KAJAKI, Afghanistan --
For decades now, Afghan locals have been relying on a crop cycle of poppy and cannabis to provide income and a stable livelihood for their families.
According to the United Nations, profits from the narcotics trade are directly linked to the insurgency in Afghanistan, creating $155 million in revenue in 2009, while Afghanistan supplies roughly 90 percent of the world’s opium.
It is the mission of the Helmand Provincial Reconstruction Team’s counter-narcotics cell to give the local populace an alternative to the drug trade by way of wheat and vegetable crops.
For the previous three years, the PRT has been conducting seed and fertilizer distribution efforts in Helmand province. The program, initiated by the Helmand provincial governor, Golab Mangal, has touched the lives of more than 40,000 farmers and their families this year, according to Maj. William Bye, a key developer in the wheat seed distribution program with the PRT in Lashkar Gah.
By promoting the harvest of legitimate food crops, the PRT looks to drastically reduce the effects of the heroin drug trade in the area, which currently affects nearly 100,000 citizens in Helmand province alone.
“Everybody in Helmand knows somebody who is addicted or has a family member themselves who is addicted,” Bye said. “They’ve seen the devastating effect it has on those individuals. They are also reasonably well educated in the fact that the insurgency gains a lot of their income from poppy and from the opium trade. They’re aware that the insurgency is killing them and is making their freedom of movement difficult. So on the whole, they generally do not want to grow poppy. They are receptive to persuasion to grow something else, if they’ve got the security and the freedom of movement to do so.”
It has been the joint efforts of the combat forces of Regional Command (Southwest), the Afghan Uniformed Police and the Afghan National Army to provide locals with this security and peace of mind over the last four years while the counter-narcotics cell implemented the project.
Bye also pointed out the far-reaching effects the poppy crops have on the international drug trade. He emphasized the importance of giving Afghans a lifestyle alternative to stabilize the country in order to positively affect the rest of the world.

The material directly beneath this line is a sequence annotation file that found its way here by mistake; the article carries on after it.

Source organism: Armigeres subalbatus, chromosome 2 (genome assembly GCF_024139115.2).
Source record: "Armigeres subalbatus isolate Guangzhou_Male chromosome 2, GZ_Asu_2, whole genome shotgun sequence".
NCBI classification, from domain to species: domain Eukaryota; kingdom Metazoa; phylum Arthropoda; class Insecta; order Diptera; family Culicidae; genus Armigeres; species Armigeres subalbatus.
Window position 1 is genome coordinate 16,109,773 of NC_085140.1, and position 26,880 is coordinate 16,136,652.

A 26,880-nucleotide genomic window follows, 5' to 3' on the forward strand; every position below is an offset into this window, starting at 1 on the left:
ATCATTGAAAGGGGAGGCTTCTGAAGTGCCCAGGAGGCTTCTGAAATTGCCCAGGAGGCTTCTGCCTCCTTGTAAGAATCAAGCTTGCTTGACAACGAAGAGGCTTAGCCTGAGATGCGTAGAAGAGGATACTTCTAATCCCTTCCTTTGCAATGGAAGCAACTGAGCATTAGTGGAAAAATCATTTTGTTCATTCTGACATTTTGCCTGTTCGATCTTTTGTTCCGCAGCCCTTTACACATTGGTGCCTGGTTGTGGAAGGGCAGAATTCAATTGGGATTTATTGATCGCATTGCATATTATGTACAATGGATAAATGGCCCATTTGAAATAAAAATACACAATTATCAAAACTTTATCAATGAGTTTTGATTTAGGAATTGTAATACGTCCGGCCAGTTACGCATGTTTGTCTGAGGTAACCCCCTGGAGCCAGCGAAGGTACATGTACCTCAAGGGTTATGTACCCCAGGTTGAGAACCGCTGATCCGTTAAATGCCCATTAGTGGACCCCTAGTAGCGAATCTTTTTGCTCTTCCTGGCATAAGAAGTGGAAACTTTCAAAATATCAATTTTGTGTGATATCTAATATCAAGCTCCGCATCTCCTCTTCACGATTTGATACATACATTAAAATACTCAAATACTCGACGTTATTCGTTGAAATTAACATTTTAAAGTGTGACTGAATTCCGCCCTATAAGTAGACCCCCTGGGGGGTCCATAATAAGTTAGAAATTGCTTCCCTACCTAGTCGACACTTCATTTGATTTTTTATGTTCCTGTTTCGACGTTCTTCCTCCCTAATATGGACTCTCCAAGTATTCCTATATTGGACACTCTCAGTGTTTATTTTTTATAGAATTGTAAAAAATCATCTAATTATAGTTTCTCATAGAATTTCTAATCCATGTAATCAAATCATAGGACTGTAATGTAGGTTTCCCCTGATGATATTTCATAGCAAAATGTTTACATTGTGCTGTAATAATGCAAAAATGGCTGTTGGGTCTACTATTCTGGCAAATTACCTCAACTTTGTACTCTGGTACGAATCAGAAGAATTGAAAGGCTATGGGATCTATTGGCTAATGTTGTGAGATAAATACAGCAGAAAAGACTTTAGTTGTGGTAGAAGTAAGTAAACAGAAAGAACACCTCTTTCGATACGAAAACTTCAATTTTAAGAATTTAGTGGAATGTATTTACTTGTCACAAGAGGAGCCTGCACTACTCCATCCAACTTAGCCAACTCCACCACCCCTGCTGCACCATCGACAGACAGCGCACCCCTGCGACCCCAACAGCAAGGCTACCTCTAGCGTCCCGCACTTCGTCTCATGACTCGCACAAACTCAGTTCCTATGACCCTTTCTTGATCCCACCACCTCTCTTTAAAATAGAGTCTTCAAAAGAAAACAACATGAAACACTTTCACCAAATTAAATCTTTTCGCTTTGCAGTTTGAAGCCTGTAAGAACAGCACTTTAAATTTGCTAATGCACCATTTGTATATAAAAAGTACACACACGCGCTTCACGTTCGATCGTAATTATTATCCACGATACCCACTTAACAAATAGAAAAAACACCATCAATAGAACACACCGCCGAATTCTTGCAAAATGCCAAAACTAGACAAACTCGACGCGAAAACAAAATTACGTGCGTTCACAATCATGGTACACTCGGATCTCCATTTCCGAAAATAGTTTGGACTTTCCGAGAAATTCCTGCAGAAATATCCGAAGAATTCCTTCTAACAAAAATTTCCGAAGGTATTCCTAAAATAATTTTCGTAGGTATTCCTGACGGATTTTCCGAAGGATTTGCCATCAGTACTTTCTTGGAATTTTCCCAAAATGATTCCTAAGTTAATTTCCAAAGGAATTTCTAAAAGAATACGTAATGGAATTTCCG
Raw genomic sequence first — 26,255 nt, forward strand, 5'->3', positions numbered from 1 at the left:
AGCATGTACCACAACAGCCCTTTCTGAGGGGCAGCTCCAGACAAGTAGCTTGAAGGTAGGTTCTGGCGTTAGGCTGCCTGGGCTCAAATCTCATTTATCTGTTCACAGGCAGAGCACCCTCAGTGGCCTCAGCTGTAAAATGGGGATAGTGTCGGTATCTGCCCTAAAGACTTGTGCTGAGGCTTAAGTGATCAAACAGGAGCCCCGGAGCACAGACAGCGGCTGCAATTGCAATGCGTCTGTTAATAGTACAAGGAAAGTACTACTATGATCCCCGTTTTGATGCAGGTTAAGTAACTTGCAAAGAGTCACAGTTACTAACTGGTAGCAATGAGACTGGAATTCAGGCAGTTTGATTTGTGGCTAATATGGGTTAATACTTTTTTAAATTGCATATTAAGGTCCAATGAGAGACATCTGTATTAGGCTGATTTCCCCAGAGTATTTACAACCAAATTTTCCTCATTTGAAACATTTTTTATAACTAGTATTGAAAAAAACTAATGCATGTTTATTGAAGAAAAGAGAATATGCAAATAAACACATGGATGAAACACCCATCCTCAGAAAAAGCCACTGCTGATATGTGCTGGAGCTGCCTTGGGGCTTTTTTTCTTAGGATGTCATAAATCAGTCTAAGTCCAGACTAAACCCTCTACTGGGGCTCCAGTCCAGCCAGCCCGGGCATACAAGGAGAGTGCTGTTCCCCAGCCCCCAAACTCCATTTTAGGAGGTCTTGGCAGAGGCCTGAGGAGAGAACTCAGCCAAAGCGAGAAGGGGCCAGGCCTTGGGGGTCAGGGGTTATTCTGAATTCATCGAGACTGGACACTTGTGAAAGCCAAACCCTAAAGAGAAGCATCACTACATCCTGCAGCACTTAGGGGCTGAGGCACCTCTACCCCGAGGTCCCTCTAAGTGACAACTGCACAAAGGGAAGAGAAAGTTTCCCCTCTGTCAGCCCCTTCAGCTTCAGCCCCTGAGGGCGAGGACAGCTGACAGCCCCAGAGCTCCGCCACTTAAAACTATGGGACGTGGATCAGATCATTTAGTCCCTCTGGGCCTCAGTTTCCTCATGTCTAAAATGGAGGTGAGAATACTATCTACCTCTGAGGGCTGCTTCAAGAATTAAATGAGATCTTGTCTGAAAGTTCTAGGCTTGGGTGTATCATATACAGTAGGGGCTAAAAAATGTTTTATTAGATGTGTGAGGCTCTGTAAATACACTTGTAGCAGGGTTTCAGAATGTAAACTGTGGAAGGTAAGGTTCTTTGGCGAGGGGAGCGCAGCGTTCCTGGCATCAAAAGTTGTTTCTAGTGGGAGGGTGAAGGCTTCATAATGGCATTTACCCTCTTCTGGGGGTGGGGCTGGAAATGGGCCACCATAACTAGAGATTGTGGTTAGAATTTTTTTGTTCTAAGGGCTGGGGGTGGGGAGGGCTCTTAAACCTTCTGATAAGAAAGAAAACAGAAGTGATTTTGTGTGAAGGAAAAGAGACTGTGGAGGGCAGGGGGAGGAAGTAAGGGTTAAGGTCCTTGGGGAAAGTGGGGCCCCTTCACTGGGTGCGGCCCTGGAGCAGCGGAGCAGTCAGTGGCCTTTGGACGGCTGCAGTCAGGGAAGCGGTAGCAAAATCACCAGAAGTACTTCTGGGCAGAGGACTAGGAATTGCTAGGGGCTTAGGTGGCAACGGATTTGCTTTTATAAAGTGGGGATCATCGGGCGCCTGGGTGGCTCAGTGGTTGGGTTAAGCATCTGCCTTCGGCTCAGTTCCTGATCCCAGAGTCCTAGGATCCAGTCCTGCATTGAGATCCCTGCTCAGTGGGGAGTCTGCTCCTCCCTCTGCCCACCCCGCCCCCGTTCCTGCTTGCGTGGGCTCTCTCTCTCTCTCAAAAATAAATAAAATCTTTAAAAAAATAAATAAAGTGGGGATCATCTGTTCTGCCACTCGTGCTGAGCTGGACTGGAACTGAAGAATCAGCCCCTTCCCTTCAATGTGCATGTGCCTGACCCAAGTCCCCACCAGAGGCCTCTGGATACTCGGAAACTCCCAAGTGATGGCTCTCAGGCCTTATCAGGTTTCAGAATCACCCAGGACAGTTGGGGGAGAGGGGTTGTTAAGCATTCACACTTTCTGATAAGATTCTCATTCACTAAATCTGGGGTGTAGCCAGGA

“Heroin from Afghanistan is found routinely on the streets in Europe and in America,” he said. “Where there are illicit drugs, there is always violence and crime associated with it. If we can reduce the amount of heroin that is flowing into our markets, then we can work on reducing the crime that is found at home.”
According to Bye, over the past four years, the program has spread to 11 surrounding districts. The most recent district to become involved was Kajaki. Up until Kajaki joined the distribution efforts, the seed had been delivered solely by ground movements. However, Kajaki can only be reached by air.
The 2nd Marine Logistics Group (Forward) was called upon to provide logistical support for the first air delivery of the seed and fertilizer to Kajaki. Staff Sgt. Jason Skaggs, the 2nd MLG (FWD) transportation coordinator, assisted in the movements of the wheat seed from Lashkar Gah, where it is held in large warehouses, to Kajaki. Thirty-four warehouse pallets weighing a total of 21 metric tons will be delivered over the course of the next several weeks.
Skaggs weighed in on the benefits of promoting wheat and other crops over the harvest of poppy.
“Wheat can provide income and food, whereas poppy is a cash crop that is made into an illegal drug, causing instability due to its addictive nature,” he said. “Poppy will only degrade the Afghanistan culture further.”